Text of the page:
If you live in or around New York City, you probably know about the New York International Fringe Festival going on right now. The largest multi-arts festival in North America, it runs from August 14 to August 30.
One of the most highly acclaimed plays being presented is Viral, a dark comedy written by Mac Rogers, a two-time FringeNYC award winner. Patrick Lee, reviewing in Show Showdown, calls Viral “the first must-see of this year’s Fringe Festival. In lesser hands the story – of a suicidal woman who consents to let three fetishists videotape her death – could make for nothing more than lurid, soulless shock, but the playwright uses it as a high-stakes example of the potential for dehumanization in both fetish and in Internet culture. The cast effectively form a tonally cohesive unit but Amy Lynn Stewart, compelling as the suicidal Meredith, and Rebecca Comtois, vibrant as one of the fetishists, stand out in the show’s most pivotal roles.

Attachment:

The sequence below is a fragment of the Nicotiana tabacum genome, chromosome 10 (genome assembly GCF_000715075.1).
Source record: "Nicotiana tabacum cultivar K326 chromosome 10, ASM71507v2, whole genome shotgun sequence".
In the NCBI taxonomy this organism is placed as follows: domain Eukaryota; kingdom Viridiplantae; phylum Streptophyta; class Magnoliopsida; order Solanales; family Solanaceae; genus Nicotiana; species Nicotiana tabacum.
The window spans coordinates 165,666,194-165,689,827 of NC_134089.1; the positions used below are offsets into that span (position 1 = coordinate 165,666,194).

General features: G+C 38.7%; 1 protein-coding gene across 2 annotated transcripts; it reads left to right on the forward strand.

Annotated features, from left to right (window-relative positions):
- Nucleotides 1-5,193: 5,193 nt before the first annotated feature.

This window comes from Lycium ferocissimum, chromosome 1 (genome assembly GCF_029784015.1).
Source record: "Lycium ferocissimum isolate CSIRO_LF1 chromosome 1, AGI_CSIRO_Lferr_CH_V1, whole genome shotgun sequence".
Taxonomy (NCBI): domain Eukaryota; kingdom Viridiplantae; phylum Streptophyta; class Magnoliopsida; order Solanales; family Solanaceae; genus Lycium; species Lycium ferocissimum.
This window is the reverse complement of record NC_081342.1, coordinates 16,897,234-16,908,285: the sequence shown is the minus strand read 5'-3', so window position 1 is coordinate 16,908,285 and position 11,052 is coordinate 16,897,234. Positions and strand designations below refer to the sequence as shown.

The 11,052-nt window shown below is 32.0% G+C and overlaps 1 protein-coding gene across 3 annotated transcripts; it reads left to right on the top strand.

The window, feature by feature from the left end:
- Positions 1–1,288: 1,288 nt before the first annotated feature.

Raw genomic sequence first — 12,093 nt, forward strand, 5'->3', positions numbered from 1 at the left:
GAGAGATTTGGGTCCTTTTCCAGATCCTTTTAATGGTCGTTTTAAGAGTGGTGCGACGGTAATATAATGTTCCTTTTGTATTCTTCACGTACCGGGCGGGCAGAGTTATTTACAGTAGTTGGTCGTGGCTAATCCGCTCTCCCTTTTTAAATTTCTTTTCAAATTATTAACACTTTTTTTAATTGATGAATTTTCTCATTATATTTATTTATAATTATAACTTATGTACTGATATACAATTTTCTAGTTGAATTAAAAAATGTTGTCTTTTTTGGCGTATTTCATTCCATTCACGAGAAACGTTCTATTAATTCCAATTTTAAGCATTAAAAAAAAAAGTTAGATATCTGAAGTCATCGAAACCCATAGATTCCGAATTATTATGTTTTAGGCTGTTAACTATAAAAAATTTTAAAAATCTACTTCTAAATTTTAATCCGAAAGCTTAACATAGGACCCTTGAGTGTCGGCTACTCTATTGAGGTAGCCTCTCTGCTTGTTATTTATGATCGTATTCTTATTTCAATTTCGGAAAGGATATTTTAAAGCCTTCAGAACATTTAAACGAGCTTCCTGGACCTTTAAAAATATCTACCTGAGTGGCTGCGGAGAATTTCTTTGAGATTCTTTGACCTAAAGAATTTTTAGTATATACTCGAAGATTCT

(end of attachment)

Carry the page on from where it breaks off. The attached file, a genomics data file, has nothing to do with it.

Mark Peikert of Back Stage called Viral “blessed with an unflinching script and a quartet of very funny performers…the play begins as the blackest of comedies before transforming into an uncompromising look at how we choose to live.” He goes on to say, “…as funny as Viral is, it’s [Amy Lynn] Stewart’s harrowing monologue about the courage it takes to recognize one’s weaknesses that will haunt you for days afterward.”
TheaterMania Review said that Viral explores not only the ways people can exercise control in their lives, but also the ways in which human existence — in its widest sense — has become a commodity in the Internet age… Viral satisfies and its story lingers well after its final moments.”
Critic Nathaniel Kressen describes Viral as “one of the most cohesive productions I have seen come out of FringeNYC. The cast proves adept at both the comedy and the dramatic moments; each has his or her niche and plays it to perfection. Amy Lynn Stewart as Meredith (the subject) embodies a haunting sadness that gives rise to an explosion late in the play. Even during long stretches with no dialogue, she is magnetic.”
I’m no theater critic, but I also heartily recommend Viral. Of course I may be a tad prejudiced. Amy Lynn Stewart is my granddaughter.